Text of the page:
From the Northeastern Section of the ACS, focusing on career management and development

October 2006
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Improving Chances for Interviews: Tailor Your Resume
Filed under: Position Searching, Public Relations docs, Recruiters
Posted by: site admin @ 9:11 am

Hi Dan,

 You are back! :)
 Hope you had a nice vacation (?).

 I visited the acs website you sent me, and under CCP I requested you to be 
my consultant. 

I was at the Biospace career fair in Burlingame and forwarded my resume to 
some small companies, such as Vaxgen, Cotherix, Codexis.

 At the fair I also submitted my resume and cover letter to Gilead 
Sciences. I applied for a Sr. Research Associate position (synthesis).

 Moreover, I talked to Bayer Healtcare’s people (from engineering, 
manufacturing and also to the hiring manager of R & D).  The engineering 
guy turned out to be a german guy, called G, with whom I had a nice 
conversation. He suggested me to start from analytical chemistry 
department. So I talked to the R&D person, E. She was interested in my 
analytical background and german skill. She gave me her business card and 
asked me to e-mail her my resume. I did that already on thursday.
 I was searching online for some analytical jobs at Bayer Healthcare and I 
then contacted G to find out about the specific tasks. We should talk 
on the phone some time next week.
 Before coming to the fair, I didn’t consider Bayer, as they don’t have any 
openings for someone with my background. Now, I am also open to analytical 
work. I will keep you updated.

 I as well talked to two scientific recruiters, and after the fair I 
e-mailed them my resume, as requested. I have an appointment with one of 
them on Monday, October 30th, 2006. We will have a detailed conversation 
about my qualifications and interests. I think it is not a bad idea to 
have the recruiters to find me a position.

 That’s pretty much what was significant all this time.

 Your comments and suggestions are always welcomed.



Mentoring 1.
Filed under: Mentoring, First Year on Job
Posted by: site admin @ 11:14 am

Just found an interesting perspective in “Computerworld” (Oct. 9, 2006,
P. 52) article by John E. West that relates nicely to the application in our
technical skills in many areas of employment– for those just starting out,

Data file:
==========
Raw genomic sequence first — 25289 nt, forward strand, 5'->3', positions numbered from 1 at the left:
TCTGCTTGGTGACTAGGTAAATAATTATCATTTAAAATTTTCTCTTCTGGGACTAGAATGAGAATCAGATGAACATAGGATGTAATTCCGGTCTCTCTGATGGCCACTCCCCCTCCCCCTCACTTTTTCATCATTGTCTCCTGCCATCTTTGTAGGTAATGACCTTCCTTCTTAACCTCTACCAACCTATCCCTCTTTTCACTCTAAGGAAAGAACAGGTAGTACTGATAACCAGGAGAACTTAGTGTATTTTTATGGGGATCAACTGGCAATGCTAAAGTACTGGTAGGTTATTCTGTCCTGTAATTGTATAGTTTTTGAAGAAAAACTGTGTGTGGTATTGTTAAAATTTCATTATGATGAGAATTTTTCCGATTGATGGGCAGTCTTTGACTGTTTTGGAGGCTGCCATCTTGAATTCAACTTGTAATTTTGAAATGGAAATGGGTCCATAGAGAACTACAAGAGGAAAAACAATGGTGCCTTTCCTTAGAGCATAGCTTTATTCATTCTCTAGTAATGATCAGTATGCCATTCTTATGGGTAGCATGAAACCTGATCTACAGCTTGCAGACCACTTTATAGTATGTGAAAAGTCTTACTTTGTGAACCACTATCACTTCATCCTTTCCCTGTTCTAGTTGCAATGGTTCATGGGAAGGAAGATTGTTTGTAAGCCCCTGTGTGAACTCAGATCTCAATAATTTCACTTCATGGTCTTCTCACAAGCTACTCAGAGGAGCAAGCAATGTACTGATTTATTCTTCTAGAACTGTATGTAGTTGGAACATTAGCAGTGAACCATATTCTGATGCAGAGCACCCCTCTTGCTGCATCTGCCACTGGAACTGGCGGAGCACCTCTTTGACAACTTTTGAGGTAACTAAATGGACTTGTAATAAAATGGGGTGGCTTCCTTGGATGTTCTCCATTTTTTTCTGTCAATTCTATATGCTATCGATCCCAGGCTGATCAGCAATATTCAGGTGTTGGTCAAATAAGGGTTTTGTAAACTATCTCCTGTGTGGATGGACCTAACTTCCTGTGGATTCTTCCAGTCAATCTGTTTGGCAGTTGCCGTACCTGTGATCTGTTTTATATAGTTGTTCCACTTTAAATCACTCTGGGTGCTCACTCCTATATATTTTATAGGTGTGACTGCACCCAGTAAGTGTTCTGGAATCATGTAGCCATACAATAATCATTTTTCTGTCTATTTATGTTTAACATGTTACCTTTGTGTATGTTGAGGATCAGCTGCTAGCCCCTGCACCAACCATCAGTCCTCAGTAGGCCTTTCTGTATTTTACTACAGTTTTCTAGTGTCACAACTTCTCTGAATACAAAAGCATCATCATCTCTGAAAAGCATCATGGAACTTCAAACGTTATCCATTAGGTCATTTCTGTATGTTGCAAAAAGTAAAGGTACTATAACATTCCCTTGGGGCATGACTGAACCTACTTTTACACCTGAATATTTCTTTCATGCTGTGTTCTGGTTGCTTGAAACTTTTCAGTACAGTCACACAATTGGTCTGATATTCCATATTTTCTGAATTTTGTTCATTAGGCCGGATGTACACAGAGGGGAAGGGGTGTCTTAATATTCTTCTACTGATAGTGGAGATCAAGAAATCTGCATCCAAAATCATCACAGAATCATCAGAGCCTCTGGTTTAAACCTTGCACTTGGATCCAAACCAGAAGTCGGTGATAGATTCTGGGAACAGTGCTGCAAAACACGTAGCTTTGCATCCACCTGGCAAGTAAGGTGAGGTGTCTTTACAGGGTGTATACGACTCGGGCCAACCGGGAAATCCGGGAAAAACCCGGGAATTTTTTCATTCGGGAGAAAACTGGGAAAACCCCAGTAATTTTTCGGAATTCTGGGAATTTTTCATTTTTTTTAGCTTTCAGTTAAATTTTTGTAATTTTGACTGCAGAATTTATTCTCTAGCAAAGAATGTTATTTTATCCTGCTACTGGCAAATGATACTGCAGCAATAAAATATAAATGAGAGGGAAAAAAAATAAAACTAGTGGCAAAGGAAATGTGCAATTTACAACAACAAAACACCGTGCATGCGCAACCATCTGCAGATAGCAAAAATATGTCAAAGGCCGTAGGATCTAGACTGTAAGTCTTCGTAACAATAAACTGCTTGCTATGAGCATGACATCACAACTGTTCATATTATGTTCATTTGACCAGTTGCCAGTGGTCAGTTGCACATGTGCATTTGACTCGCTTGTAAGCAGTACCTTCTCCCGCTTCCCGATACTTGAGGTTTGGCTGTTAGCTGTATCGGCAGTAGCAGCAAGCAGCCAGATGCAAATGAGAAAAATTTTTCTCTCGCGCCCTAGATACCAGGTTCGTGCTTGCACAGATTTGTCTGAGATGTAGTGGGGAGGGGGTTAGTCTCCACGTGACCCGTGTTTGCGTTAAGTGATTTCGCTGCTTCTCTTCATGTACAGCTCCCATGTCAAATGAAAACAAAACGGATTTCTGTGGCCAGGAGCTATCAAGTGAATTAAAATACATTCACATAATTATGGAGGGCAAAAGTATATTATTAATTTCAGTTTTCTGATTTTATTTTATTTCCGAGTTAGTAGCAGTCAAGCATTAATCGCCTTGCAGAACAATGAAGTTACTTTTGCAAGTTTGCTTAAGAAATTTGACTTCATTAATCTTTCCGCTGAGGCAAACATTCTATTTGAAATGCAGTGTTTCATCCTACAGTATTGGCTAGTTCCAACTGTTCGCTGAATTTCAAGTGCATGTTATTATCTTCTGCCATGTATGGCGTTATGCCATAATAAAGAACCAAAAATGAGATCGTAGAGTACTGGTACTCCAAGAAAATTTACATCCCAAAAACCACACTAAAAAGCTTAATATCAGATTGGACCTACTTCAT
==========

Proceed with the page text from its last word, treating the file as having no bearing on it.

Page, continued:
in mid-career, or more mature.  The article is titled, “Leading from Day
One– Don’t wait to develop crucial leadership skills.  Start today.”

The article has a nice impactful style. It provides text on what
could be done.  In a small highlighted box, it gives “watch-outs,”
that are maistakes to avoid.

In the work-world stressing underscoring team work and not “going
it alone,” he points out how one can develop and demonstrate five
leadership best practices.

1.  See, understand and work,  understanding the big(ger) picture. 
Try to prioritize the work you do, so that it fits into the picture at least
two levels up from you.
2.  Understand what could be better today. 
Do the thinking, develop the “eyes wide open” awareness and learn
appropriate timing tactics when to propose, introduce or provide
feedback.  In other words, don’t just blurt it out.
3.  Assume responsibility for actions and learn from the hard lessons
of  “owned-up-to” mistakes.
4.  Recognize others’ efforts as part of your daily interpersonal activities.
5.  Act as a mentor to share your know-how, assist others to do well
and learn in a continuous improvement model.

The article is abstracted from a book by John E. West, The Only
Trait of a Leader; 
See also:  .

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Cover Letter 3.
Filed under: Public Relations docs
Posted by: site admin @ 10:23 am

Dear Dan,

>> I know you mentioned you will be away for a couple of weeks. But just
 want to try my luck.  Attached are my cover letter and an essay required
 by Mckinsey for application.  Please let me know what you think.  The
 so-called deadline is 14th of October but if you see this after that,
 could you look at them any way?
 Thanks so much.

Ju , Ph.D.
 Chemistry Dept
 P S University
 1 Chemistry Building
 Park, P, 11111
 Office: (111) 111-1111
 Mobile: (111) 112-1111

1 comment
Interviewing Preparation
Filed under: Interviewing
Posted by: site admin @ 9:48 am

Hi!  Although you will read about a couple of other topics in this email
exchange, please focus on the interview preparation.  To help the
readers(s) obtain some context, I will simply offer some exchanges
over time…

 Dear Dan,            Sept. 15

Hope you had a nice trip back.  I stopped by on Wednesday
afternoon to say goodbye, but I think Mary and you had already left. 
Ray (I forgot his last name) said he is a good friend of yours and he
helped review my resume again.  I can’t thank you enough for
encouraging me to go to this ACS meeting.  I ended up having 5
interviews.  Although two of them from Merck, and one asked
for citizenship, I still learned a lot.  And the workshop was very
helpful too. During the meeting, I also got to know other
opportunities for chemists.  Would you be able to recommend a
good source for non-bench jobs for chemists, such as
administrative?  Do you have to do research work first anyway
to eventually get there?  I didn’t get the chance to ask the consultant
service there.  Thank you so much for any information.

Best Regards,

 Hi J,                  Sept. 16 

I believe you referred to Ray O’Donnell in your note. 
… a good source for non bench jobs– Lisa Balbes.

The rest of the note responds to other elements of your kind
message.  You were very successful in getting 5 interviews at the
meeting.  Only the very best obtain more than one per day!